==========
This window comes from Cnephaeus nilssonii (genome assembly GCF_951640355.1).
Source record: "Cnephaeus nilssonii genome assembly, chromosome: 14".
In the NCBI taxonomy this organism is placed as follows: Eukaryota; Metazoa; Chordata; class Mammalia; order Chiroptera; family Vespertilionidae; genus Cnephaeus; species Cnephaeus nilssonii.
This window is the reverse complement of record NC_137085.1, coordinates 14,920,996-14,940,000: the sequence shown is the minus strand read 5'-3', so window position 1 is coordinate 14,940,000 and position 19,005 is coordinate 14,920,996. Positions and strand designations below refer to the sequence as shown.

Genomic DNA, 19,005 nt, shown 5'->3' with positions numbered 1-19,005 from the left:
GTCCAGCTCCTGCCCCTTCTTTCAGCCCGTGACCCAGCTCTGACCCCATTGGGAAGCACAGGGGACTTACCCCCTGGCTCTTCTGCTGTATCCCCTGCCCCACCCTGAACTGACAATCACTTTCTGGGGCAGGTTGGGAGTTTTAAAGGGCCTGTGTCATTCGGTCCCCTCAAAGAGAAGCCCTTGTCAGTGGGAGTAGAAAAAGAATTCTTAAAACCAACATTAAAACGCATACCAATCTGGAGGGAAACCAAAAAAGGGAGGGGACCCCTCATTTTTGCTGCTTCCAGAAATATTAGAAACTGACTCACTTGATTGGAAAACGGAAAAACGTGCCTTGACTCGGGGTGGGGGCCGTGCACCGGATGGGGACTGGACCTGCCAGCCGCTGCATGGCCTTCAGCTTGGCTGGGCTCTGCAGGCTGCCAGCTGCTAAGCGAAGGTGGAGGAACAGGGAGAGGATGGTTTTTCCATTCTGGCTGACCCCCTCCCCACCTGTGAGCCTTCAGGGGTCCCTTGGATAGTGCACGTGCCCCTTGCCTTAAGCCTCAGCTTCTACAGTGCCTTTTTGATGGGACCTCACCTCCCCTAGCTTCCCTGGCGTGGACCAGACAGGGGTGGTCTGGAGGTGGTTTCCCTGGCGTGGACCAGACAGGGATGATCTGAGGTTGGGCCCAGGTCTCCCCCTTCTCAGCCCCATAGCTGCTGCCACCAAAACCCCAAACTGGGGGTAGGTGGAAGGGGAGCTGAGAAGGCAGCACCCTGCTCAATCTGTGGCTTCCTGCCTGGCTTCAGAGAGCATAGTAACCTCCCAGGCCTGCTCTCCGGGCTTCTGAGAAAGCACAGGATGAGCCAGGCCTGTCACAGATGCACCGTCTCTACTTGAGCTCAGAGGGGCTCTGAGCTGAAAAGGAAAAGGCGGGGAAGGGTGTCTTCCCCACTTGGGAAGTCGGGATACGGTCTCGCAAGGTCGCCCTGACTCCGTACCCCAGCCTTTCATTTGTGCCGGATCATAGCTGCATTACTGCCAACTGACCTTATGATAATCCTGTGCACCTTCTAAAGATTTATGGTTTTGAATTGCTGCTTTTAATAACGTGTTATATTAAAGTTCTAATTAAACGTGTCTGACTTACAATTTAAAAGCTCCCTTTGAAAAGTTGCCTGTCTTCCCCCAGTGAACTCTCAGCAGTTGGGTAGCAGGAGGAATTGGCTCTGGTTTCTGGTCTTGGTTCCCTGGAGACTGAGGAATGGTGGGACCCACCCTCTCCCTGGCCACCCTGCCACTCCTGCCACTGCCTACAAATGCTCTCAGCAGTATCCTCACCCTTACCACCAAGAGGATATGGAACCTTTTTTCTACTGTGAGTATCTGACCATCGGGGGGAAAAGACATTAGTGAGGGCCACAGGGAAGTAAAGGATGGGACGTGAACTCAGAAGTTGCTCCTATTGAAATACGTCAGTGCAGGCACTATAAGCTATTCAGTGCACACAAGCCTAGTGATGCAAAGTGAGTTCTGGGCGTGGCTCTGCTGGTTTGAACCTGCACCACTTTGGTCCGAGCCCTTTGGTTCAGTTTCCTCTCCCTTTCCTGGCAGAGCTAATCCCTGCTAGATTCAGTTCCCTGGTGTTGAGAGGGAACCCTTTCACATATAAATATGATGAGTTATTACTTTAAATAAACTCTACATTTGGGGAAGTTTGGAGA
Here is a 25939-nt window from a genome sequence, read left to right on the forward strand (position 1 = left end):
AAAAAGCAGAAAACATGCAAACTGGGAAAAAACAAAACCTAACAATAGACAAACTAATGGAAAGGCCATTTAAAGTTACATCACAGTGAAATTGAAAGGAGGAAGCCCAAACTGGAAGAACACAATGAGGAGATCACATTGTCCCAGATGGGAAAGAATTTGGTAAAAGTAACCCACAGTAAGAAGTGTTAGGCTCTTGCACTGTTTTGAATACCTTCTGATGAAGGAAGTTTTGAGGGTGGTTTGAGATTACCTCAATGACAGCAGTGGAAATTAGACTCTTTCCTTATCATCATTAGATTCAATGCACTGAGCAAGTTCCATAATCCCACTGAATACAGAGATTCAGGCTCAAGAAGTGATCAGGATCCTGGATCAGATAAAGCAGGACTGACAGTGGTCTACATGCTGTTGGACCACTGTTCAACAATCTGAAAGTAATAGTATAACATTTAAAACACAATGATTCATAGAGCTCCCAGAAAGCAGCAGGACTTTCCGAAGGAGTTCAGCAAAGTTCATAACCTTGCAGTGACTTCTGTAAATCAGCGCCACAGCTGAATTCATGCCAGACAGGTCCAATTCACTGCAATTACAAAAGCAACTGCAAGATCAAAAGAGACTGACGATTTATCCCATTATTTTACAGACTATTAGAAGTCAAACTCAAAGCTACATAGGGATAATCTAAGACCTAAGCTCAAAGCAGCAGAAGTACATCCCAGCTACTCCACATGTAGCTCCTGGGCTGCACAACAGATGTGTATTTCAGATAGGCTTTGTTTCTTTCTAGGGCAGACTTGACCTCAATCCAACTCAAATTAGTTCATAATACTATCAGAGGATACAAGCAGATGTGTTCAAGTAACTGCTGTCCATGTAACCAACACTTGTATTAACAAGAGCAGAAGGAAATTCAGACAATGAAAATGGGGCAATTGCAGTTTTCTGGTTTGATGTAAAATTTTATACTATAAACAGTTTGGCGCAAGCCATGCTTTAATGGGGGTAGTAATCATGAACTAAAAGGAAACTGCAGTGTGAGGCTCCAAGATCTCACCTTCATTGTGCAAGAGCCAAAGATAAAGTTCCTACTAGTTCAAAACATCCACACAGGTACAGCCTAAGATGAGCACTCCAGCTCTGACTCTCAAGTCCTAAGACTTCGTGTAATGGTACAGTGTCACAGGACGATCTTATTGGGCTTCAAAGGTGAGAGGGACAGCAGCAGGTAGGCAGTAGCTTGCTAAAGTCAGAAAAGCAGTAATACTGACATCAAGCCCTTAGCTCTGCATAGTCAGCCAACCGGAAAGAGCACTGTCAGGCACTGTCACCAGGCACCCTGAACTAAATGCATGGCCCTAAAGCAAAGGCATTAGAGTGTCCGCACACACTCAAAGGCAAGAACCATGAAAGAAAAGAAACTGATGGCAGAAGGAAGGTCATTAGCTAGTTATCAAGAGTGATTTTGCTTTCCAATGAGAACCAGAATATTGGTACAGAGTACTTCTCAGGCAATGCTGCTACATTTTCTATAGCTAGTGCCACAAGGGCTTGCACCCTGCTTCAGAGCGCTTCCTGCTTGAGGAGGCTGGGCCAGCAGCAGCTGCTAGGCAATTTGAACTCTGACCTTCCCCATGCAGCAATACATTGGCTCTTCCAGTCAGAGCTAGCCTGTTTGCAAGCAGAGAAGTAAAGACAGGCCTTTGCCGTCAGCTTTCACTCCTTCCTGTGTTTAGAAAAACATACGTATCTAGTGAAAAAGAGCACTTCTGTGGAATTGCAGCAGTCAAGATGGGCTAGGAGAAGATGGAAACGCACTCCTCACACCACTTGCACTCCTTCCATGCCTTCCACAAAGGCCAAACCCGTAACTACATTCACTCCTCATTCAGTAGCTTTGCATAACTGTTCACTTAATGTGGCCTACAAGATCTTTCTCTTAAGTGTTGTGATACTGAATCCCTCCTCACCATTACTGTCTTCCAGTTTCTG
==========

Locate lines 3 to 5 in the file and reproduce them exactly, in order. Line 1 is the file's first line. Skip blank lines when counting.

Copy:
In the NCBI taxonomy this organism is placed as follows: Eukaryota; Metazoa; Chordata; class Mammalia; order Chiroptera; family Vespertilionidae; genus Cnephaeus; species Cnephaeus nilssonii.
This window is the reverse complement of record NC_137085.1, coordinates 14,920,996-14,940,000: the sequence shown is the minus strand read 5'-3', so window position 1 is coordinate 14,940,000 and position 19,005 is coordinate 14,920,996. Positions and strand designations below refer to the sequence as shown.

Genomic DNA, 19,005 nt, shown 5'->3' with positions numbered 1-19,005 from the left: